Legislators say they have a package of OWI reforms designed to combat our state's boozy and bloody behavior on the highways, but if you look at the details, it's a very weak approach that cannot be reasonably defined as comprehensive or effective.
Wednesday, May 20, 2009
A felony doesn't arise until a 4th conviction.
Now it's a 5th. Does going from five to four sound like a bold step towards protecting the driving public?
How many times do you think a careless and impaired repeat drunken driver actually gets out on the road by the time he or she is caught a 4th time?
And now legislators, citing the state's fiscal picture, are saying that locking up repeat offenders is too expensive.
Suppose we took the same position with other serial criminals who threatened the public?
Would we say, "Jail? Oh, too expensive" - - which is exactly what these legislators are saying, as their so-called package of comprehensive reforms endorses a suggestion by Attorney General J. B. Van Hollen that would allow judges to put 2nd-and-3rd time offenders on probation.
That's insane, because many of those repeat offenders will continue to drunk and drive.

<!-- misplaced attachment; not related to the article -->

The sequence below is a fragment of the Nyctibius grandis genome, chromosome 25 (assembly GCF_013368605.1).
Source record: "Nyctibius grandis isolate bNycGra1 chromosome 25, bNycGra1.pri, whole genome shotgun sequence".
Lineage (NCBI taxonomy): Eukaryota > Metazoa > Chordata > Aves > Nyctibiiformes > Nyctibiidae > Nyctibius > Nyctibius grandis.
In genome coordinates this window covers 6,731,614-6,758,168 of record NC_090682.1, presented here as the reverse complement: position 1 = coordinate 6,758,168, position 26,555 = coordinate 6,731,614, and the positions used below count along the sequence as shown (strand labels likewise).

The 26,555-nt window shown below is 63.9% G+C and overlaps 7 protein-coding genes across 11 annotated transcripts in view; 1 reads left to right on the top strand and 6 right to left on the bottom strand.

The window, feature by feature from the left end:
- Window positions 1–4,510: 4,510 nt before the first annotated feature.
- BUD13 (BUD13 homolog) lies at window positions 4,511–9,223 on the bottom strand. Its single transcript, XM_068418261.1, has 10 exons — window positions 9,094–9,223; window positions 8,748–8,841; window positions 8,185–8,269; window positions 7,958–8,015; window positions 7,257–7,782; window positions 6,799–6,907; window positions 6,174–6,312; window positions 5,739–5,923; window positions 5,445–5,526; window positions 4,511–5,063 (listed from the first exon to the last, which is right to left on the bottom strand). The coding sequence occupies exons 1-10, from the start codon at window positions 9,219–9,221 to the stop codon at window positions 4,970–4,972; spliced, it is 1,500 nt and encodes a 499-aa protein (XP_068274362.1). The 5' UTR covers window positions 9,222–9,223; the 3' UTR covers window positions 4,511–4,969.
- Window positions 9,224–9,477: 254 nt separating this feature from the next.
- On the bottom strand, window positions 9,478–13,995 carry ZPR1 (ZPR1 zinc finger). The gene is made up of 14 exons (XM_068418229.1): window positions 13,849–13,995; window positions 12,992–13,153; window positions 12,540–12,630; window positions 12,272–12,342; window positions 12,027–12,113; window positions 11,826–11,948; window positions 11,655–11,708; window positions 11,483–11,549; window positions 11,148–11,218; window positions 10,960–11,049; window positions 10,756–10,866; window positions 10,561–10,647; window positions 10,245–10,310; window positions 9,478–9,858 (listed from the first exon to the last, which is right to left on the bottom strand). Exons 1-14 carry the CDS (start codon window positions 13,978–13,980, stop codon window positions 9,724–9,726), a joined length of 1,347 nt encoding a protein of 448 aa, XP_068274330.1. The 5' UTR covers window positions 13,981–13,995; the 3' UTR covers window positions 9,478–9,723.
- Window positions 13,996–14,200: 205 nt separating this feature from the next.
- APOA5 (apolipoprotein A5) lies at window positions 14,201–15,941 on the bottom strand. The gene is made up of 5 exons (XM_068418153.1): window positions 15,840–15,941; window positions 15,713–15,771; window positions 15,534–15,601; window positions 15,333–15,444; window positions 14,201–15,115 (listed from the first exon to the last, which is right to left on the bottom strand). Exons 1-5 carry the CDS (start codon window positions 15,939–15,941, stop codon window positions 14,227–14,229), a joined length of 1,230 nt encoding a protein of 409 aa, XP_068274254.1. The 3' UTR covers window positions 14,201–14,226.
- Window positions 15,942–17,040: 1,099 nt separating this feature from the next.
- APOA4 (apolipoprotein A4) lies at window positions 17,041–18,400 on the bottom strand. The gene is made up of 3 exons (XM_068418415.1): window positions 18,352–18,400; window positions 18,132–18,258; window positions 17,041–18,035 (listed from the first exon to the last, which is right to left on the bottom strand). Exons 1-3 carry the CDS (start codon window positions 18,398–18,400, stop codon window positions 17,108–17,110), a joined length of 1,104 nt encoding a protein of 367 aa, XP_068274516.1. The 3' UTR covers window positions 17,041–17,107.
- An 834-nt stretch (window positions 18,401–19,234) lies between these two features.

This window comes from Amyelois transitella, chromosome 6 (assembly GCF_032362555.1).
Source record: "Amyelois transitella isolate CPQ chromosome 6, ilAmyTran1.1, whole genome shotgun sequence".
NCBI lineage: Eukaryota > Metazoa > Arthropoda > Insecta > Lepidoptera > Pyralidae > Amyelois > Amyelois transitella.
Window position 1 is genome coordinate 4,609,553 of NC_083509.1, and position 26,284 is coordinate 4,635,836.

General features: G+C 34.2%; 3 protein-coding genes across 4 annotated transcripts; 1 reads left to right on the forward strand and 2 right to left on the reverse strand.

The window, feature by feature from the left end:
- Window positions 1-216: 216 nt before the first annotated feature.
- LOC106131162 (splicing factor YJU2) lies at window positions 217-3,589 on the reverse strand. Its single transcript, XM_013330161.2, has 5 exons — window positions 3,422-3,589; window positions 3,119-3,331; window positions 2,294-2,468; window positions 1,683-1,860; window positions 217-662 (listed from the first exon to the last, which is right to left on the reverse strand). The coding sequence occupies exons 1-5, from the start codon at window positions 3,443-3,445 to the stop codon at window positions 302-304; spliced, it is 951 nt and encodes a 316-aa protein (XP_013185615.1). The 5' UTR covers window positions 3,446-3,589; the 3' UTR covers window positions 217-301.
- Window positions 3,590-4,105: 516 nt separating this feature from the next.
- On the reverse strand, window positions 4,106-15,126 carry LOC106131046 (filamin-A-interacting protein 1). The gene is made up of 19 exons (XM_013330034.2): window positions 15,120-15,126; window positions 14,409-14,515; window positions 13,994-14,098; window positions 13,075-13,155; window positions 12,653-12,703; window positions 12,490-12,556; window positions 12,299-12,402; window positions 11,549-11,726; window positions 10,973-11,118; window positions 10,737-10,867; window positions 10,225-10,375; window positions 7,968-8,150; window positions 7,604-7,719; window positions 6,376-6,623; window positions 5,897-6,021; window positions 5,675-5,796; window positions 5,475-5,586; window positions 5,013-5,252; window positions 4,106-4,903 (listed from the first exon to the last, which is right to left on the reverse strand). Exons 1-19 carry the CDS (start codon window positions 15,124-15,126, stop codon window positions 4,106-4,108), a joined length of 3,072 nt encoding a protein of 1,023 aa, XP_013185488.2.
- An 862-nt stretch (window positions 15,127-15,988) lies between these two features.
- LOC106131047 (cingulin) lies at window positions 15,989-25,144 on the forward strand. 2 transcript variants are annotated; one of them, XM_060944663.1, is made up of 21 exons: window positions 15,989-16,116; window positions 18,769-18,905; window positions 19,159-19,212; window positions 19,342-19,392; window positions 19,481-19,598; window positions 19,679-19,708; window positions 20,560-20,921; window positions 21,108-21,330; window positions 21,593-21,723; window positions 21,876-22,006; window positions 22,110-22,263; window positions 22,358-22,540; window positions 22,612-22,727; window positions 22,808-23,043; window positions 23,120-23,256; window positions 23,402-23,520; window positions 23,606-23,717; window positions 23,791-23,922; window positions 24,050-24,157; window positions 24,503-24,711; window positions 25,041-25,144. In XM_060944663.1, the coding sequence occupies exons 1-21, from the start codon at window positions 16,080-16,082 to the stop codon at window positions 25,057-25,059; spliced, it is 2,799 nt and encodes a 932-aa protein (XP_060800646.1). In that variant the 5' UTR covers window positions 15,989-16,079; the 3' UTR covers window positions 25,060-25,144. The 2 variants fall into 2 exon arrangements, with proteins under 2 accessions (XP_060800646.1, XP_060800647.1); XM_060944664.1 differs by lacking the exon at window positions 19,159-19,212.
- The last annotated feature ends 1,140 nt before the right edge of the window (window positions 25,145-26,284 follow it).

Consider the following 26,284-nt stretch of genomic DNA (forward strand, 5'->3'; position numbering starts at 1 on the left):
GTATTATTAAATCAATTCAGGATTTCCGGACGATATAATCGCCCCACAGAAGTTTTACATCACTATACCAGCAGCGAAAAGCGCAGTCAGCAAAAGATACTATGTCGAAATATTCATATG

Talk about a legislatively-endorsed 24-7 Happy Hour, out on the roads, for people who have already demonstrated a proclivity to repeatedly drink, drive and re-offend.
The truth is that alcohol lobbies still wield too much power in the legislature, and lawmakers are afraid to confront them, so drunken drivers get accomodation and consideration.
The entire issue is upside down.
The public is sick and tired of repeat offenders killing and injuring innocent motorists and passengers, yet Wisconsin's legislature seems unable to take even a needed, positive first step and make an initial OWI conviction here a misdemeanor.
Wisconsin is the only state in the US to issue a ticket only to a first-time convicted OWI motorist, and that kid gloves' approach begins the state's rise to the top of OWI fatality and other negative impairment ratings.
We will continue to have OWI carnage on Wisconsin streets and highways until the state treats the situation as a public health emergency, and applies a genuine combination of well-financed education, treatment and law-enforcement solutions to turn the tide.
Anything less is a public policy and political failure.
And please don't call it comprehensive.